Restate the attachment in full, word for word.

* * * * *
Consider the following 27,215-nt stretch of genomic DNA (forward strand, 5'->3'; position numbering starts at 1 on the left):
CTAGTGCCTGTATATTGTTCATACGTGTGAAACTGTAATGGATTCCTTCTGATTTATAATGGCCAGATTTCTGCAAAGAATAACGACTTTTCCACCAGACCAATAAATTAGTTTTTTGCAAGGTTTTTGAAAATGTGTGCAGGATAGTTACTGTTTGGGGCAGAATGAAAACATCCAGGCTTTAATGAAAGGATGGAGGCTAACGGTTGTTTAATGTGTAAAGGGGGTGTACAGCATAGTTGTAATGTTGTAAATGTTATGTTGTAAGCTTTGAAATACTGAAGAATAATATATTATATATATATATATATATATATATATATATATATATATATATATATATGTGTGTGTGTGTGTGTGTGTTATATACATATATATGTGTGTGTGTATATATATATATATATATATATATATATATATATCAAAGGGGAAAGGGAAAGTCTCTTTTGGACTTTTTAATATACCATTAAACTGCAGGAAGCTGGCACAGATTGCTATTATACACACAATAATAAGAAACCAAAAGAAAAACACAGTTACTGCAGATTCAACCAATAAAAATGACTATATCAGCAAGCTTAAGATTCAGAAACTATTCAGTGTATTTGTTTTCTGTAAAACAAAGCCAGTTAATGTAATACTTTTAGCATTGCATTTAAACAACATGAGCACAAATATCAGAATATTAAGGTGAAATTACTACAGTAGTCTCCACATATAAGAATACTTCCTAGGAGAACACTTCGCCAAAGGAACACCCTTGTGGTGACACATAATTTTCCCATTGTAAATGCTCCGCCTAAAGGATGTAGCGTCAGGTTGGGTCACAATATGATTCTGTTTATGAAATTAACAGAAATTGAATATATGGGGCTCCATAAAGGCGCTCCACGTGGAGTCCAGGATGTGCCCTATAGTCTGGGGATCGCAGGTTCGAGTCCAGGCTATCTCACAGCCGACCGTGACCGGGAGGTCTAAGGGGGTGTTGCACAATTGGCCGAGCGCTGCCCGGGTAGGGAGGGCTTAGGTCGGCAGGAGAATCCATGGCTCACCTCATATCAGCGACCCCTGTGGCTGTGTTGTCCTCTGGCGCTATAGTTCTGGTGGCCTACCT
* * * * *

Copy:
Consider the following 27,215-nt stretch of genomic DNA (forward strand, 5'->3'; position numbering starts at 1 on the left):
CTAGTGCCTGTATATTGTTCATACGTGTGAAACTGTAATGGATTCCTTCTGATTTATAATGGCCAGATTTCTGCAAAGAATAACGACTTTTCCACCAGACCAATAAATTAGTTTTTTGCAAGGTTTTTGAAAATGTGTGCAGGATAGTTACTGTTTGGGGCAGAATGAAAACATCCAGGCTTTAATGAAAGGATGGAGGCTAACGGTTGTTTAATGTGTAAAGGGGGTGTACAGCATAGTTGTAATGTTGTAAATGTTATGTTGTAAGCTTTGAAATACTGAAGAATAATATATTATATATATATATATATATATATATATATATATATATATATATATATATGTGTGTGTGTGTGTGTGTGTTATATACATATATATGTGTGTGTGTATATATATATATATATATATATATATATATATATCAAAGGGGAAAGGGAAAGTCTCTTTTGGACTTTTTAATATACCATTAAACTGCAGGAAGCTGGCACAGATTGCTATTATACACACAATAATAAGAAACCAAAAGAAAAACACAGTTACTGCAGATTCAACCAATAAAAATGACTATATCAGCAAGCTTAAGATTCAGAAACTATTCAGTGTATTTGTTTTCTGTAAAACAAAGCCAGTTAATGTAATACTTTTAGCATTGCATTTAAACAACATGAGCACAAATATCAGAATATTAAGGTGAAATTACTACAGTAGTCTCCACATATAAGAATACTTCCTAGGAGAACACTTCGCCAAAGGAACACCCTTGTGGTGACACATAATTTTCCCATTGTAAATGCTCCGCCTAAAGGATGTAGCGTCAGGTTGGGTCACAATATGATTCTGTTTATGAAATTAACAGAAATTGAATATATGGGGCTCCATAAAGGCGCTCCACGTGGAGTCCAGGATGTGCCCTATAGTCTGGGGATCGCAGGTTCGAGTCCAGGCTATCTCACAGCCGACCGTGACCGGGAGGTCTAAGGGGGTGTTGCACAATTGGCCGAGCGCTGCCCGGGTAGGGAGGGCTTAGGTCGGCAGGAGAATCCATGGCTCACCTCATATCAGCGACCCCTGTGGCTGTGTTGTCCTCTGGCGCTATAGTTCTGGTGGCCTACCT